Shipping from Salt Lake City
Salt Lake City, UT freight rates Salt Lake City’s prime geographic location has garnered it the title “Crossroads of the West.” The city directly connects to or is near several major interstate highways: Interstate 80 (east to New York City/west to San Francisco), Interstate 70 (east to Denver), and Interstate 1-15 (north to Canada/south to Mexico). There are more than 2,300 interstate and intrastate motor freight carriers with operations in Utah. The area’s rail system provides interline switching routes for West coast rail transit shipments, and for Eastern and Midwestern transit shipments, with the advantage of not having to backhaul shipments. A new trans-loading facility located in Salt Lake City can accommodate up to 250,000 container lifts annually and is the first major destination and interchange point for Union-Pacific Railroad from Seattle, Portland, Oakland and Los Angeles/Long Beach. The Salt Lake City International Airport is served by 16 cargo carriers that handle more than 550 million pounds of air cargo a year. The city is also a full service customs port city.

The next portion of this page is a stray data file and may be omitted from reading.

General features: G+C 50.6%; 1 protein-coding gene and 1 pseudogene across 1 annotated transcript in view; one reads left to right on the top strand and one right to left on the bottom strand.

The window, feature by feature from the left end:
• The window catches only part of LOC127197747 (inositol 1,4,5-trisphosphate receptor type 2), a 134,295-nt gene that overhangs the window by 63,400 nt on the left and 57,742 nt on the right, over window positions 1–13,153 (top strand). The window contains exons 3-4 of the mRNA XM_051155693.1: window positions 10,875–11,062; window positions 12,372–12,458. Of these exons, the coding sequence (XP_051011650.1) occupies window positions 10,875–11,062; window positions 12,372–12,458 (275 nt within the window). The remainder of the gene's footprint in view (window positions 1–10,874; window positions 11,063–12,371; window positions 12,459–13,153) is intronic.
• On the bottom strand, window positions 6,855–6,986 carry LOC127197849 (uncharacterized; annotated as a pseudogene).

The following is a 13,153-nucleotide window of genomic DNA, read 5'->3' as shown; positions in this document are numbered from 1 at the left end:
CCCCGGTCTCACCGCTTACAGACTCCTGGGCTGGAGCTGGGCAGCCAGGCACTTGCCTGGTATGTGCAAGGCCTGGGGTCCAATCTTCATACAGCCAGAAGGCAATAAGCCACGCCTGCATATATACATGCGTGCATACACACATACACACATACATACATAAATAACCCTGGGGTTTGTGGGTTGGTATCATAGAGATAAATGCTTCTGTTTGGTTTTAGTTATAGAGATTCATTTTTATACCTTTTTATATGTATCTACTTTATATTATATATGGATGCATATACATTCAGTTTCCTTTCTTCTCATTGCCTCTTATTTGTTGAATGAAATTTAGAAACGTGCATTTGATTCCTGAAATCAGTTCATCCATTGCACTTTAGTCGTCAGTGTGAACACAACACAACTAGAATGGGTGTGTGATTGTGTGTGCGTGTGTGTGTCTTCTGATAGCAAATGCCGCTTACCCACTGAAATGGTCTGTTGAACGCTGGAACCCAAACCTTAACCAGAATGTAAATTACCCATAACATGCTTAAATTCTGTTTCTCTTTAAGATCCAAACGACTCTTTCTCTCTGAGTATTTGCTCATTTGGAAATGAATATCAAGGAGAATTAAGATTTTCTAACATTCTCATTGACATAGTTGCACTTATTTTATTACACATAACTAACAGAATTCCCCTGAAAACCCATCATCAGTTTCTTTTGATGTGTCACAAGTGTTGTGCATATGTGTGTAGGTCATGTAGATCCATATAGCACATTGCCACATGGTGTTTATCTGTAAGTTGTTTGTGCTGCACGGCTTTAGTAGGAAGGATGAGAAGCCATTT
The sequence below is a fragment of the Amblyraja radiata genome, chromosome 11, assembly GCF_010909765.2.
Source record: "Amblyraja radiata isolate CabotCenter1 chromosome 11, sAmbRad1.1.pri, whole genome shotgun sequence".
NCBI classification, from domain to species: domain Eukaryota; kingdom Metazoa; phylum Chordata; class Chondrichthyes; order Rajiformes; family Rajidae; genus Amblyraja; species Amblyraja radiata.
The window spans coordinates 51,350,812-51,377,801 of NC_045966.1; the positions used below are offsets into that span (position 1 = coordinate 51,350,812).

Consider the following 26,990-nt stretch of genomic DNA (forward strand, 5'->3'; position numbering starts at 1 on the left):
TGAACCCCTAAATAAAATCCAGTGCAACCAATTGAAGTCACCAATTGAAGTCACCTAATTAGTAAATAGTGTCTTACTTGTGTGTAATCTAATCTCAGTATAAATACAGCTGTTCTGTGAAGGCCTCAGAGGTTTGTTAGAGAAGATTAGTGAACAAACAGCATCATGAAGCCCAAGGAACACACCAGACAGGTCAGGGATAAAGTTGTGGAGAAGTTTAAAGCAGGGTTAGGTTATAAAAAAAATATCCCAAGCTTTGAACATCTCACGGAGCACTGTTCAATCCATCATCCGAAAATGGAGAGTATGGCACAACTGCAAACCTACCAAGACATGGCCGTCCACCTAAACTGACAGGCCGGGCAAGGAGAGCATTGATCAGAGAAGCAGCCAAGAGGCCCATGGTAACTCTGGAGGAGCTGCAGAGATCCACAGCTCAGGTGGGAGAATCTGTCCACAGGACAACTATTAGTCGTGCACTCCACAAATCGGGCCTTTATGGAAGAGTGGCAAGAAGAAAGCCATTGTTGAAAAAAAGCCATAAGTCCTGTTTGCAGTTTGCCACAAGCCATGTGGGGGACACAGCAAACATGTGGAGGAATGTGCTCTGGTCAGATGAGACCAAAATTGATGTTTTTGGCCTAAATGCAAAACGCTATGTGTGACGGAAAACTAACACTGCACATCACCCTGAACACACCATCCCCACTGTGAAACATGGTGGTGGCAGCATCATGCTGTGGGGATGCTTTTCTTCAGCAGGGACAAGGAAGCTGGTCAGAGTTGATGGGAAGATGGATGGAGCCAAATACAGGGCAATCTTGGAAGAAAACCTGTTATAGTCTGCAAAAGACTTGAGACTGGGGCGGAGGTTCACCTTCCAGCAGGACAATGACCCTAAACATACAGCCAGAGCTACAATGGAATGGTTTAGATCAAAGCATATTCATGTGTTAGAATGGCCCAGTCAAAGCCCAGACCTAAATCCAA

Shipping to Cleveland
Cleveland, OH freight rates Cleveland offers direct-to-Europe express shipping service, cost-effective facilities and a prime location on the Great Lakes/St. Lawrence Seaway system, a low-cost marine super-highway and the world’s longest deep-draft navigation system. The Port of Cleveland is the closest major U.S. port of call on the Great Lakes for ships transiting the seaway system, which extends 2,300 miles and borders eight states and two Canadian provinces. Rail service is offered by two Class I railroads and truck carriers have immediate access to I-90 and two state routes with convenient access to I-77 and I-71. With only seven air cargo companies serving the Cleveland Hopkins International Airport, the region offers less choice for air freight than other metropolitan areas. As a major manufacturing region, the majority of inbound freight consists of raw materials such as iron ore, limestone and steel, as well as heavy machinery and equipment, wind-energy components and other over-sized project cargo. Outbound cargo mostly consists of finished machinery and steel products.